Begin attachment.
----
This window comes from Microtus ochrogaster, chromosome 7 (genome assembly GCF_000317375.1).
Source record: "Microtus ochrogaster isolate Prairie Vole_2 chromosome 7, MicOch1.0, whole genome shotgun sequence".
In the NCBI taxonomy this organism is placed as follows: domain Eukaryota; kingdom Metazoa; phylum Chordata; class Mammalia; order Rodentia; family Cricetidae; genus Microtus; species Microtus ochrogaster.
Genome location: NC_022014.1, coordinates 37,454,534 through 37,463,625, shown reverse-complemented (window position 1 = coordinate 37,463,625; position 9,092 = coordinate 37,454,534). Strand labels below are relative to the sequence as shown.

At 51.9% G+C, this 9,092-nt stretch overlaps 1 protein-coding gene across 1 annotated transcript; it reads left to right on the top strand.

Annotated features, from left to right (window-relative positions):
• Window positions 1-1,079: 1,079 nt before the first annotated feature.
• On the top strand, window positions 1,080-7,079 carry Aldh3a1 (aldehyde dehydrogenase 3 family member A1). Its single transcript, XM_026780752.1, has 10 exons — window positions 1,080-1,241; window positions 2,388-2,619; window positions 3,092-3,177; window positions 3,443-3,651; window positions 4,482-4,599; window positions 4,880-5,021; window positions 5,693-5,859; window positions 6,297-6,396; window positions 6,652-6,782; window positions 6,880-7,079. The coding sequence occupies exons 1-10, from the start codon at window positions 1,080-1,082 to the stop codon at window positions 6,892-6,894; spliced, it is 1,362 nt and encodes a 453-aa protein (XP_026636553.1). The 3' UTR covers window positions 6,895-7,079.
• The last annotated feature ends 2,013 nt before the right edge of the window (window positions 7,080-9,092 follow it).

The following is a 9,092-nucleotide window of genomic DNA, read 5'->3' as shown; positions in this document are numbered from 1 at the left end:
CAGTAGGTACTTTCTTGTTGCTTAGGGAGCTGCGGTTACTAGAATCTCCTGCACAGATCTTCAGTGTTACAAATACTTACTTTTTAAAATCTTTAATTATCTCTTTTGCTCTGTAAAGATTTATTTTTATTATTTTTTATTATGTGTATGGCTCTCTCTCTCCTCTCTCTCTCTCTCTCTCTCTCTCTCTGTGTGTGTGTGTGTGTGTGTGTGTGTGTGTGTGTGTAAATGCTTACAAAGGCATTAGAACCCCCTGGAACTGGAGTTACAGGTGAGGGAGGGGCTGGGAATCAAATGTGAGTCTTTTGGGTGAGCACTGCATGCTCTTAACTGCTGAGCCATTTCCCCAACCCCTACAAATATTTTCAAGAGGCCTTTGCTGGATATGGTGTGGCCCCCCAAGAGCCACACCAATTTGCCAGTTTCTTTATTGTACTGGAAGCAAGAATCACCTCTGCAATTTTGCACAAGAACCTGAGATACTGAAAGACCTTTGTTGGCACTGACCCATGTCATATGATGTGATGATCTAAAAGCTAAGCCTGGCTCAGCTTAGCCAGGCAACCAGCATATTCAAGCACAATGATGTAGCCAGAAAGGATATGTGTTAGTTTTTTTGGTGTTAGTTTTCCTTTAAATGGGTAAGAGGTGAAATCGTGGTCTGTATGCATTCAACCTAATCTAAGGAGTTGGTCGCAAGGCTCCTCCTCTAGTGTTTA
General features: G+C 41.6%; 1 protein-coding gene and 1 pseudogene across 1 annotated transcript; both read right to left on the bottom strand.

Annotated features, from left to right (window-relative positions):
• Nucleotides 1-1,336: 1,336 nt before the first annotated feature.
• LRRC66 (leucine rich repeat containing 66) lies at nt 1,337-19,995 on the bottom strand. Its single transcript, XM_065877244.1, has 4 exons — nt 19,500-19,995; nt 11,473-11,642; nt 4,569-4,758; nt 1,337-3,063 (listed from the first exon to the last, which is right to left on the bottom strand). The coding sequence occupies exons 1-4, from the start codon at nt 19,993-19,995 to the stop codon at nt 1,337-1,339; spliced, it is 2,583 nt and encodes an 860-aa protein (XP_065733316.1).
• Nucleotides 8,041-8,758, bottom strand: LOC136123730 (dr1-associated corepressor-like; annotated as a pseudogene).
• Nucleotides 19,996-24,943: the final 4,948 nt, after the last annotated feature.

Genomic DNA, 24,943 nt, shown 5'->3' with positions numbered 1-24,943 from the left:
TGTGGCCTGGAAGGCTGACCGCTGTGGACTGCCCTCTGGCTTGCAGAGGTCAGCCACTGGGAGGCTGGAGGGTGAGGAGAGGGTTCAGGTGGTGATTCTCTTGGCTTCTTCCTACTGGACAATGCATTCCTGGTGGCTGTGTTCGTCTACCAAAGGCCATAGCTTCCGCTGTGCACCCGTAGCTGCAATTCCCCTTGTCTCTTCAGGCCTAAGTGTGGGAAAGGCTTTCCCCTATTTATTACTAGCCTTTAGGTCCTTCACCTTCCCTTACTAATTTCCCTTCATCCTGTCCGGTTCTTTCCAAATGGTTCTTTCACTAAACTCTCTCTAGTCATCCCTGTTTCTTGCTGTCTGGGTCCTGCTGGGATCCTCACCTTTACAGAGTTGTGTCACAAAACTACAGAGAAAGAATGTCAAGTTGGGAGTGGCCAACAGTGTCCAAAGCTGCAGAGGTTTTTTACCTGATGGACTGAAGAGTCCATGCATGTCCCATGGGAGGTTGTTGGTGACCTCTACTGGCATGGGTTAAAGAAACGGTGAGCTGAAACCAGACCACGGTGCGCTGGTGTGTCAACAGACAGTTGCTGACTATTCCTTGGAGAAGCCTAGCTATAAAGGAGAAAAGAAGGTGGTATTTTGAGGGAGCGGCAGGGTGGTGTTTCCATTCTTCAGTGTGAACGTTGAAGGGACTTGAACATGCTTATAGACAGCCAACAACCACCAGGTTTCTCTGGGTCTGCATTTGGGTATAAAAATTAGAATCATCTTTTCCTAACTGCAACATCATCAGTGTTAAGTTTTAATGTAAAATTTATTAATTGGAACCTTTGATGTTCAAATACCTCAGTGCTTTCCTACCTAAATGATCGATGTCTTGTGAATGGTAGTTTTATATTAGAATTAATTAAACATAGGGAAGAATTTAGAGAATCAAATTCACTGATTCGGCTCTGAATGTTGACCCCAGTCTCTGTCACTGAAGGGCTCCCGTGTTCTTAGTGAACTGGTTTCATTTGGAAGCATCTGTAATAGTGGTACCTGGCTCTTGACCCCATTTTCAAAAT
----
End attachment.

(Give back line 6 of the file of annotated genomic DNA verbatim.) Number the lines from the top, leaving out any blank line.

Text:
Annotated features, from left to right (window-relative positions):